Another Major Ransomware On The Loose: Locky

Thomas Fox is president of Tech Experts, southeast Michigan’s leading small business computer support company.

Ransomware, a virus that essentially holds a computer user’s data hostage for a monetary reward, isn’t a new threat. It is in fact, becoming more prevalent with an estimated 35% increase of attacks in the past year alone.

One of the newest forms of this virus is known as Locky, which finds its way onto unsuspecting users’ devices through vulnerabilities in the Adobe Flash Player. This ransomware was detected by Trend Micro, and the type of operating system used seems to have little effect on risk. Locky has infiltrated systems through Windows, Mac, Chrome, and Linux.

Many of the Locky attacks, however, have affected Windows 10 users who are unknowingly using outdated versions of the Adobe Flash Player. Anyone running the or earlier versions of Flash is at risk of Locky taking over data and holding it hostage for payment.

Therefore, the simplest way for people to protect themselves from this new ransomware is to ensure they are running the most recent version of Flash.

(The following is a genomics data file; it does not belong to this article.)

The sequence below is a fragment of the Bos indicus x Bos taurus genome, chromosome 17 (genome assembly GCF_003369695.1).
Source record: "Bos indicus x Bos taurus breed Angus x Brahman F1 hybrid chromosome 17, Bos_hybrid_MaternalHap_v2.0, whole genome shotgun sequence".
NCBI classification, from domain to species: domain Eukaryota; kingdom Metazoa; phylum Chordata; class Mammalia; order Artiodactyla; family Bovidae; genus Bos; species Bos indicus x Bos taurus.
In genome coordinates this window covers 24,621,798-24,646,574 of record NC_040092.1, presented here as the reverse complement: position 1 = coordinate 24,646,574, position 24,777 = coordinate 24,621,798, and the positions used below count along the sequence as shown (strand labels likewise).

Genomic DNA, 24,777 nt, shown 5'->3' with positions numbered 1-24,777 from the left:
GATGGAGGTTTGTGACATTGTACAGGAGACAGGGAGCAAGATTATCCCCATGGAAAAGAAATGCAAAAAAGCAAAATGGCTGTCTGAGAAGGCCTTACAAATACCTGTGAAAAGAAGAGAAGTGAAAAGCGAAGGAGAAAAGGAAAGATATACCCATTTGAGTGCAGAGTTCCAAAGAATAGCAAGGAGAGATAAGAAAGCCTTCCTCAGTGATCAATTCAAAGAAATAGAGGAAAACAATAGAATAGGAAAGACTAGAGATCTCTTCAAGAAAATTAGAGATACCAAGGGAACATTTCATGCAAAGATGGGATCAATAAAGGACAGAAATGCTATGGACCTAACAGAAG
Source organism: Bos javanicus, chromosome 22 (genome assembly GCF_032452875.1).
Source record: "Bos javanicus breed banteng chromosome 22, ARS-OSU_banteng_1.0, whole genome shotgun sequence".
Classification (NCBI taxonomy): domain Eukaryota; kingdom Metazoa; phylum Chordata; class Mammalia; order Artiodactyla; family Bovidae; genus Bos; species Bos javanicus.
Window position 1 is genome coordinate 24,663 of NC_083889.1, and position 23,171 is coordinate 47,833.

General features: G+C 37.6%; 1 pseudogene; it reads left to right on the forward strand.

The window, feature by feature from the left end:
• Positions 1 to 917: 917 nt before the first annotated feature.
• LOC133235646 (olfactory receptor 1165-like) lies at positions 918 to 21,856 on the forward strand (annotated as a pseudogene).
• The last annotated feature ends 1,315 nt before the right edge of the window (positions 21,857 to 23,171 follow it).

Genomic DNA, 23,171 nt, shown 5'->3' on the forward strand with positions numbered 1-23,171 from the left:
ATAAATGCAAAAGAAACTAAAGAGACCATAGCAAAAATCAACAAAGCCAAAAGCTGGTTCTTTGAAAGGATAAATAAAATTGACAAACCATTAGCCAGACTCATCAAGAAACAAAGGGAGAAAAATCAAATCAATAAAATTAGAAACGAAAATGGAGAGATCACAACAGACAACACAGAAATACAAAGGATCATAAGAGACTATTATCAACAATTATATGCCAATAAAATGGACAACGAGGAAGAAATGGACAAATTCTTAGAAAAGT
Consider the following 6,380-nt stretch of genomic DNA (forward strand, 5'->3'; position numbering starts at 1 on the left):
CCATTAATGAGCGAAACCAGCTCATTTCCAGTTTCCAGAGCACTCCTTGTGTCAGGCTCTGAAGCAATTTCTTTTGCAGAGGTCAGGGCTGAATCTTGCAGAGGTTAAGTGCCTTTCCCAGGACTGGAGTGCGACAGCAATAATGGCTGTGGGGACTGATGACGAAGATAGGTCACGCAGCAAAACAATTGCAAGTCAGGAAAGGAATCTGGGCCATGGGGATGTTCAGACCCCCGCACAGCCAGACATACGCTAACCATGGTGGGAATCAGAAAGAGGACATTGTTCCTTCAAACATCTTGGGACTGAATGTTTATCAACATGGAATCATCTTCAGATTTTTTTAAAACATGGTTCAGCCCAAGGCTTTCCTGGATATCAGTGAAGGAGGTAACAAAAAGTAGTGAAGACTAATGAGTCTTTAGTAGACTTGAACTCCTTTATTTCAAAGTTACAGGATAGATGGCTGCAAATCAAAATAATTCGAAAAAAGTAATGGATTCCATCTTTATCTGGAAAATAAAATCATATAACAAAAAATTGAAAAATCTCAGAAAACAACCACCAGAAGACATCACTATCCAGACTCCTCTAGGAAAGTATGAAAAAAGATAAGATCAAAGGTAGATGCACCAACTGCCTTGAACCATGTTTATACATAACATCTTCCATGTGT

To do this, access Flash content within your browser and right click on it. Then, choose “About Adobe Flash Player” to view which version is being used. Alternatively, users can visit the Adobe website, which can automatically detect the installed version and also offer the option to upgrade to the most current one.

Locky ransomware isn’t just spread through Adobe Flash. It also can find its way onto systems through attachments in spam emails. In this case, the emails have most frequently been distributed through the same botnet responsible for sending out the online banking malware Dridex.

While actual numbers for how many people have fallen prey to Locky infections are not public, security companies have revealed that the majority of the ransomware attacks have taken place in the United States, Japan, and France.

The amount demanded to remove Locky from affected devices is usually around $100, but security experts suggest not giving in to such demands. Instead, victims are advised to create a backup of files and seek help from your IT provider.

The best defense against such attacks, however, is in prevention. Regularly update your operating system and frequently used programs, never open suspicious emails, and only log in as an administrator on your computer system when and as long as you absolutely must to prevent hackers from intercepting your login credentials.